“However, there’s a clear need for regulation to be aligned and updated to reflect the current market. The Bank of England rightly introduced a loan-to-income cap to protect against reckless lending and excess leverage, but LTFRMs should be exempt because payments are fixed for term duration. The benefits to homeownership offset the risk of leverage on a long-term fixed rate too and the removal of the limit will incentivise larger lenders to offer more LTFRMs – ultimately benefiting the consumer with greater product choice, innovation, and giving a chance to step onto the housing ladder.”


Kirsty Wells, director at Blueprint Mortgages & Protection: “It is amazing to have something to help first-time buyers get on the property ladder, especially those that have fallen into the rental trap and are unable to save a deposit. However, it makes me nervous that the property market only has to drop very slightly before the borrower is then in negative equity and a mortgage prisoner.

“Back in 2004 I bought my first property by using the 100% mortgage and it was great whilst prices were shooting up but then in 2008 when they dropped like a stone it was scary to then be in negative equity. I definitely would not be encouraging clients to be putting themselves in a position to have to go through that.”


Rohit Kohli, director at The Mortgage Stop: “It’s great to see new ideas popping up to help first-timers get onto the property ladder, with the latest being 1% deposit mortgages. But let’s be honest, it feels a bit like slapping a plaster on a gaping wound.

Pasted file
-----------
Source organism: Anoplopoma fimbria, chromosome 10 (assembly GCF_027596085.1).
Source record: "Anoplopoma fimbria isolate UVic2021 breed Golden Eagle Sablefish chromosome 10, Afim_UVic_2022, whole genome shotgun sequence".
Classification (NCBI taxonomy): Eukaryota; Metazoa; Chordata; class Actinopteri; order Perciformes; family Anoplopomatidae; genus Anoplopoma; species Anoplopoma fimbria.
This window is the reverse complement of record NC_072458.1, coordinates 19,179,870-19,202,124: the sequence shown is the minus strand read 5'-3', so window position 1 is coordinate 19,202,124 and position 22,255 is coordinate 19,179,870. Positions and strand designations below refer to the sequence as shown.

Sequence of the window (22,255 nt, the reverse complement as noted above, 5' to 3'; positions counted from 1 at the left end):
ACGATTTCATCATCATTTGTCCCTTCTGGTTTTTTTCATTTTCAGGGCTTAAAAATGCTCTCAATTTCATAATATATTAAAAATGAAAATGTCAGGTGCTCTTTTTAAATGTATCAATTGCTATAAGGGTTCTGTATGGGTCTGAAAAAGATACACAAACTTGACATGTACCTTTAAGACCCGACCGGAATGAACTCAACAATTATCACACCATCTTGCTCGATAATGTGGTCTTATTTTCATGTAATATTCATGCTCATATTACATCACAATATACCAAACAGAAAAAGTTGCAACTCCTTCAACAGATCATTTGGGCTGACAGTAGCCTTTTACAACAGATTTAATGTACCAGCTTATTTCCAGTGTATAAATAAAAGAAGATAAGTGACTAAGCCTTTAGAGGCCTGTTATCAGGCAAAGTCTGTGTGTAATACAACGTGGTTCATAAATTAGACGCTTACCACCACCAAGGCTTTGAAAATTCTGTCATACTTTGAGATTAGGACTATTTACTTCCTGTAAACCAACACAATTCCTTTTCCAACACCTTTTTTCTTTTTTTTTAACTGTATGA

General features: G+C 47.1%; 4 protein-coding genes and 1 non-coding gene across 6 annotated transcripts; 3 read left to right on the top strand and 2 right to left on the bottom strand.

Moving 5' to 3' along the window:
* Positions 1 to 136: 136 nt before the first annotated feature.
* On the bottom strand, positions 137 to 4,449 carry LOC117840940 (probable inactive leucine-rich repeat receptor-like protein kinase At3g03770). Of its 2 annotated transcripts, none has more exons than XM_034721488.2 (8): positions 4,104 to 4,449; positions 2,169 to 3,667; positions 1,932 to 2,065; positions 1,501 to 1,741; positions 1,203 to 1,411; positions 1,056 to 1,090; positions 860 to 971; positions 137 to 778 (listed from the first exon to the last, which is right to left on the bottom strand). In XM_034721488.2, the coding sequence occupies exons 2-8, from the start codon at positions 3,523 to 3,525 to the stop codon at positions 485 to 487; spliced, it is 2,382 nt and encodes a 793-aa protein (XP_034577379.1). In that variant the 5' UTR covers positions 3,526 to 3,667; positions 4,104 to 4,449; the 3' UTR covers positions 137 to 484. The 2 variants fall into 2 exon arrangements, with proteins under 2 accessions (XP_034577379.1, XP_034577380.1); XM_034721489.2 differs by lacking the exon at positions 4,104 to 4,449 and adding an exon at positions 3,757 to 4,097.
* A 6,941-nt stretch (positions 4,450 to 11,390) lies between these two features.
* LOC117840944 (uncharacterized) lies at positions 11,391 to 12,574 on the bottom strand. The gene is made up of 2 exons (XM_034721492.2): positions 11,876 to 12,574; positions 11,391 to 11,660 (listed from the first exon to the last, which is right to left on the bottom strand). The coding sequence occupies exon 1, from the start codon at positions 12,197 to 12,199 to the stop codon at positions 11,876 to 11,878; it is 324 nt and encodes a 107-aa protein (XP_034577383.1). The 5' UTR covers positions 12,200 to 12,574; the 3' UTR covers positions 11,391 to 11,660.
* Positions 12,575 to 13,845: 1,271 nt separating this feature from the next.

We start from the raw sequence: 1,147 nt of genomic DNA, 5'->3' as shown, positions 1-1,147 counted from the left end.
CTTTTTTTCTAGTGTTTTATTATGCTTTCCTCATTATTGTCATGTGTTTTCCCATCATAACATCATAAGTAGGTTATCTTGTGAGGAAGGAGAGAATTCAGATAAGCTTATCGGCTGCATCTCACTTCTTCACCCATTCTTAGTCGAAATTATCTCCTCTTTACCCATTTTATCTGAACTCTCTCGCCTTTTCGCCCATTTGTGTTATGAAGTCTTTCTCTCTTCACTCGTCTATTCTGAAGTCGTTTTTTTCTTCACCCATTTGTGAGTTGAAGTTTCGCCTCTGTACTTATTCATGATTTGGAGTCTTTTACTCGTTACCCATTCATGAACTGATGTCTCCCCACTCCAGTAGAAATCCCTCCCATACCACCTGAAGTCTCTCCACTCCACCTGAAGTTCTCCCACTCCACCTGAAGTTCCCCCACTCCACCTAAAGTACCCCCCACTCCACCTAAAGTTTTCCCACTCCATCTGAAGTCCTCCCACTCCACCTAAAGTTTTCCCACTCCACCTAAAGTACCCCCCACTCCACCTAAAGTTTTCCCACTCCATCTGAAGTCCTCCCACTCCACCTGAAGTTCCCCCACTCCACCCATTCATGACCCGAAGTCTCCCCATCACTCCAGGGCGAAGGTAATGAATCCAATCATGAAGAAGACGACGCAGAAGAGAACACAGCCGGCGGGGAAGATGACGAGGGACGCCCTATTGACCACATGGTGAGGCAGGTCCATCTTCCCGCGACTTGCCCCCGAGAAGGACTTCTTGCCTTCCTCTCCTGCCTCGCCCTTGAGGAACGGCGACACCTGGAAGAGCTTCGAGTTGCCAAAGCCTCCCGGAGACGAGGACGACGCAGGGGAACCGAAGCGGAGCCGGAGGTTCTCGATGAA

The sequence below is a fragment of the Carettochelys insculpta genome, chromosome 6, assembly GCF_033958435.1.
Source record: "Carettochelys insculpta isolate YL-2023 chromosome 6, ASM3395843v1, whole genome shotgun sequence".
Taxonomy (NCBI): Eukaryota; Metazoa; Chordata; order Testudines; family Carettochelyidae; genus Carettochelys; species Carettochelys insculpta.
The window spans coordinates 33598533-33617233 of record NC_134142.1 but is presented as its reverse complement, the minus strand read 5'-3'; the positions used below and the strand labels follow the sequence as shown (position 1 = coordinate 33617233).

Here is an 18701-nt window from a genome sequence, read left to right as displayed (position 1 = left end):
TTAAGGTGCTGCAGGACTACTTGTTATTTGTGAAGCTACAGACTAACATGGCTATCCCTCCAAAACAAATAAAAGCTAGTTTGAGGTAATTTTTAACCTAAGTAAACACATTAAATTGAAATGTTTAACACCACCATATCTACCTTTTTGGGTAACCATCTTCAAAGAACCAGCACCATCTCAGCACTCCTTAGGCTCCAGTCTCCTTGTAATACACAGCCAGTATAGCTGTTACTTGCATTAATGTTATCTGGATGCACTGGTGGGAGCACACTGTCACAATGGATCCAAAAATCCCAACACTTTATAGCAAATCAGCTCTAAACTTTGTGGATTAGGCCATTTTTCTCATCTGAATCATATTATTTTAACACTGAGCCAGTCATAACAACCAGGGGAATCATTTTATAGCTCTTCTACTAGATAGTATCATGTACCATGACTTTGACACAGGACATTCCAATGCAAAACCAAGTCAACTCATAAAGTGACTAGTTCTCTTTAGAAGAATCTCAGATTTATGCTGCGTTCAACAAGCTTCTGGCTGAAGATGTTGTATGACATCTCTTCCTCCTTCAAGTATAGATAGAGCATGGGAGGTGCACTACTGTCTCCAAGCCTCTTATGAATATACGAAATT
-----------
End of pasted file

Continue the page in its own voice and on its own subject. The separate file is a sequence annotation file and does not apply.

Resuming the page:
“The real problem is a serious lack of affordable homes, and it’s something that’s been dodged for too long by a parade of housing ministers who seem to be in a competition for who can do the least. The idea of only needing to scrape together 1% upfront is tempting, sure. But when you think about the sky-high interest rates that’ll come with it, you’ve got to ask who can actually afford this.

“It almost feels like the plan is to have people paying off their mortgage until they’re 100. We need more than just clever tricks to get by. It’s high time for some real action on making housing affordable and significantly boosting the number of homes we build, instead of these quick fixes that don’t tackle the big picture.”


David Sharpstone, director at CIS Mortgage Advice: “The proposal for 1% deposit mortgages, aimed at assisting ‘generation rent’ in owning homes, presents an innovative yet complex solution to the affordability crisis in the housing market.

“While this approach significantly lowers the barrier to entry for first-time buyers, concerns about its long-term sustainability and impact on the market are valid. It’s crucial to consider its potential to once again significantly inflate property prices and increase financial risk for both lenders and borrowers.

“There needs to be a broader strategy to boost supply and ensure housing market stability. Careful, balanced implementation is essential for this scheme to effectively aid young homebuyers without unintended negative consequences. As a mortgage broker, it’s easy to be hopeful about short-term wins, but I also worry about the dangers of negative equity. Such a small deposit will leave borrowers very exposed.”


Peter Stamford, mortgage expert at The Mortgage Uni: “1% deposit mortgages are reported to be the Conservative Government’s latest plan to entice ‘Generation Rent’ voters, ahead of a General Election. This radical approach to dismantling the towering barriers to homeownership will sound fantastic to those struggling to find a larger deposit. However, it will likely come with a sting in the tail, namely higher interest rates. There is also a risk it could once again cause the property market to overheat, driving prices up further. It’s a high-stakes gamble and could potentially fuel yet another house price bubble.”